La Calisto - Further information

La Calisto: Danielle de Niese La Calisto: Luca Tittoto, Karina Gauvin, Nikolay Borchev, Statisterie La Calisto: Nikolay Borchev, Danielle de Niese
La Calisto
Francesco Cavalli
Giovanni Faustini

World Première on 28th November 1651, Teatro St Apollinare, Venice

 

Not only Harry Potter fans know that Calisto is the second largest moon of Jupiter. The stars which circle this, the largest planet in our solar system, tend to be named after those that the father of the Gods lusted after – Ganymede, Europa, Io and Leda among others. So one does not need to have an intimate knowledge of Greek mythology to assume, correctly, that Francesco Cavalli’s opera La Calisto is about one of Jupiter’s many love affairs. Calisto was indeed Diana’s favourite arcadian nymph and, as such, swore a vow of chastity. Jupiter, however, never at a loss for a scheme when it came to seduction, simply took on the form of Diana in order to seduce Calisto. The poor girl was punished twice for this: Diana banished her from her entourage and Jupiter’s jealous wife, Juno, turned her into a bear.
Whether or not the fact that Jupiter finally gave her a place in heaven in the constellation of the Great Bear was any consolation for poor darling Calisto is a debatable point.

Francesco Cavalli was one of the first great opera composers and yet was seen as a radical. Only ten years before the first performance of La Calisto (1651), operas had been performed almost exclusively at court. With the opening of the first public opera house in Venice in 1637 the form and content of opera changed. Passion, intrigue and frivolity gradually replaced the lofty arcadian themes of early works. The ancient gods were shoved into the background in favour of comic figures, servants and nurses who, together with ancient heroes, provided a well balanced mixture of seriousness and comedy. La Calisto bears all the symptoms of this transition. Once again the mythical Arcadia is the setting for the story, once again there are only two mortals (Calisto and Endimione) in a cast which otherwise consists exclusively of Gods and spirits. But Cavalli was not a pupil of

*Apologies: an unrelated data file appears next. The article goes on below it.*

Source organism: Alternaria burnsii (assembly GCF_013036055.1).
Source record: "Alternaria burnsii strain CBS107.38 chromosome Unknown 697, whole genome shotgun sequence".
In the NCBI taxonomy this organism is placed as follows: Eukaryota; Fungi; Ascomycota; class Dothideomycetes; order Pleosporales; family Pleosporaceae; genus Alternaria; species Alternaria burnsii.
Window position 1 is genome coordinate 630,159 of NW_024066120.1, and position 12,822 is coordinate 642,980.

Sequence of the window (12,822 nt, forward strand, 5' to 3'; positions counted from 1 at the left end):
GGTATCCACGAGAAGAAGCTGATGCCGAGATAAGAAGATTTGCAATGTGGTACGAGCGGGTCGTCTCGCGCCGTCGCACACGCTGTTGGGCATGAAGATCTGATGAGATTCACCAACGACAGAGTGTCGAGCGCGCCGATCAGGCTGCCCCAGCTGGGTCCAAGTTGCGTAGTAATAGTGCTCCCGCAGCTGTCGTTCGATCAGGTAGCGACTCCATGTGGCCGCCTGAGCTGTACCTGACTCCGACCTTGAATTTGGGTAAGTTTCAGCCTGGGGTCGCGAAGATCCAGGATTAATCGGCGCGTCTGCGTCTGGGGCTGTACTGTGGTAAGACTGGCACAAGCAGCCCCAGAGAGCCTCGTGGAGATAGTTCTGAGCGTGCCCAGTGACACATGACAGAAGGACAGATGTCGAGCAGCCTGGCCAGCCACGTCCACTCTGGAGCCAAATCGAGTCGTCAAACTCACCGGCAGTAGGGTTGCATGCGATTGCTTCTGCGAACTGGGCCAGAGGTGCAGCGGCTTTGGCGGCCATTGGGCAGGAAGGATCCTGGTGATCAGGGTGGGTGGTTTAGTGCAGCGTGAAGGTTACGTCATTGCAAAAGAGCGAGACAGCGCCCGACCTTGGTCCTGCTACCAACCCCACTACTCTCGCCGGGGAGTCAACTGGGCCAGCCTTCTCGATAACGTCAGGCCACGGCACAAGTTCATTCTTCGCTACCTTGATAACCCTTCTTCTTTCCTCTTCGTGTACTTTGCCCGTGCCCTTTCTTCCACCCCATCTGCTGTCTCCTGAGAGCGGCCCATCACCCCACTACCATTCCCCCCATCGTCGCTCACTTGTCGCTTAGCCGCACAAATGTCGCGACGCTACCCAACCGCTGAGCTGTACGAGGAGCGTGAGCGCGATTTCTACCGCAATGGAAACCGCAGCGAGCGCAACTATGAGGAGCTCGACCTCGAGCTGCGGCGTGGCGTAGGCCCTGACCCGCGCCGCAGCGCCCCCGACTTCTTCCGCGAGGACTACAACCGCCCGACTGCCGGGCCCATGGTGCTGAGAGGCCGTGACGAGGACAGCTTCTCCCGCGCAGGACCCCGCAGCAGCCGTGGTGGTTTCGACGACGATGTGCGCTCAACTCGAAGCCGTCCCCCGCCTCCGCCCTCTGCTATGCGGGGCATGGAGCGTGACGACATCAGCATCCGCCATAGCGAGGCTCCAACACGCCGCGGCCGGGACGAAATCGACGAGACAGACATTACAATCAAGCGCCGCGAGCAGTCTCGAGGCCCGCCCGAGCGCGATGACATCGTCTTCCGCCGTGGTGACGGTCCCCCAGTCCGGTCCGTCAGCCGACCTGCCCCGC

Monteverdi’s for nothing; the latter’s two late works Il ritorno d’Ulisse in patria
and L’incoronazione di Poppea had already explored new possibilities of the still
young art form, including biting satire. In La Calisto the Gods have lost their role as models for human beings because of their uncontrollable passions and humans are shown as the only ones capable of the finer emotions. From the musical point of view La Calisto stands, so to speak, on the threshold between court opera and opera for the people. The expressive recitatives, which Cavalli gleaned from Monteverdi, are mixed with declamatory arias and the result is a vocal diversity  which was unparalleled at the time.

354 years after its performance in Venice, Cavalli’s La Calisto will be a crucial addition to the Baroque repertoire of the Bayerische Staatsoper in its first ever production by the company. It will provide the chronological and stylistic link in the chain between the works of Monteverdi and Händel. Ivor Bolton will conduct a magnificent ensemble of singers with Sally Matthews in the title role as well as Monica Bacelli (Diana), Veronique Gens (Giunone), Umberto Chiummo (Giove), Martin Gantner (Mercurio), Lawrence Zazzo (Endimione), Guy de Mey (Linfea), Dominique Visse (Satirino), Kobie van Rensburg (Pane) and Clive Bayley (Silvano). The première of David Alden's production, in stage designs by Paul Steinberg and costumes by Buki Shiff, will be on 9th May 2005 in the Nationaltheater.

Sir Peter Jonas
Staatsintendant
March 2004